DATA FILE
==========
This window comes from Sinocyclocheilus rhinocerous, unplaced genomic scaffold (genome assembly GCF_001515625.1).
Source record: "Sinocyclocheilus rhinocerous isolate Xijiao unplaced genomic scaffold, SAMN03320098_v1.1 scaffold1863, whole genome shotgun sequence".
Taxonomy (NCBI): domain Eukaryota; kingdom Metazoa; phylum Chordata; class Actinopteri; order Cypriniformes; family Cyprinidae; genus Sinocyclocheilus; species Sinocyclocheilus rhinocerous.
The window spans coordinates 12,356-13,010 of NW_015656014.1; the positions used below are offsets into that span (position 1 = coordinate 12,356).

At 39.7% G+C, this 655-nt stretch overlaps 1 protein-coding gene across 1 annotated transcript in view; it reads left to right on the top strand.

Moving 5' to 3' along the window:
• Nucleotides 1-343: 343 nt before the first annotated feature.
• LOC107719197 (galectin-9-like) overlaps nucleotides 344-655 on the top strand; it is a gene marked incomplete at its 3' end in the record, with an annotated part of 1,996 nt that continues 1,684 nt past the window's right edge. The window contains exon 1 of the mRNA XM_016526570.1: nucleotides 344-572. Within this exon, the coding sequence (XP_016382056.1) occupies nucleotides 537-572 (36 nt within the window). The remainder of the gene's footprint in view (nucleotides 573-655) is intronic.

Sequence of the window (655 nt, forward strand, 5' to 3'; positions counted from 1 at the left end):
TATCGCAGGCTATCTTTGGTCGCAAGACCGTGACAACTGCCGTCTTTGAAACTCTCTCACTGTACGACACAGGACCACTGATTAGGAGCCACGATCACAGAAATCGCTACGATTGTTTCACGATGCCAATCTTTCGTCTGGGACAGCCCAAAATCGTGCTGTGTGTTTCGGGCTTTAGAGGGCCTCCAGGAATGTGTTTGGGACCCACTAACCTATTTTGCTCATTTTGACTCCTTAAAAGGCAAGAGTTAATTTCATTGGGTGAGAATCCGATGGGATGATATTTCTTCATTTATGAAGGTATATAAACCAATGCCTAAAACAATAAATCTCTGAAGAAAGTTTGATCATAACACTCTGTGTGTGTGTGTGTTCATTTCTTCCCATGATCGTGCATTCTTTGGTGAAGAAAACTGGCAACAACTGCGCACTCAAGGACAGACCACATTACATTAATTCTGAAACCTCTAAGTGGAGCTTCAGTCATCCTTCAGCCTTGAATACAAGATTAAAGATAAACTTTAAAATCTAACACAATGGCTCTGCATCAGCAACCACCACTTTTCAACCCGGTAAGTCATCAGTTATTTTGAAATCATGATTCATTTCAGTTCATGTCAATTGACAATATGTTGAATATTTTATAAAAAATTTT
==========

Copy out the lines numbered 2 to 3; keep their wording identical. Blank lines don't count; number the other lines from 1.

Source record: "Sinocyclocheilus rhinocerous isolate Xijiao unplaced genomic scaffold, SAMN03320098_v1.1 scaffold1863, whole genome shotgun sequence".
Taxonomy (NCBI): domain Eukaryota; kingdom Metazoa; phylum Chordata; class Actinopteri; order Cypriniformes; family Cyprinidae; genus Sinocyclocheilus; species Sinocyclocheilus rhinocerous.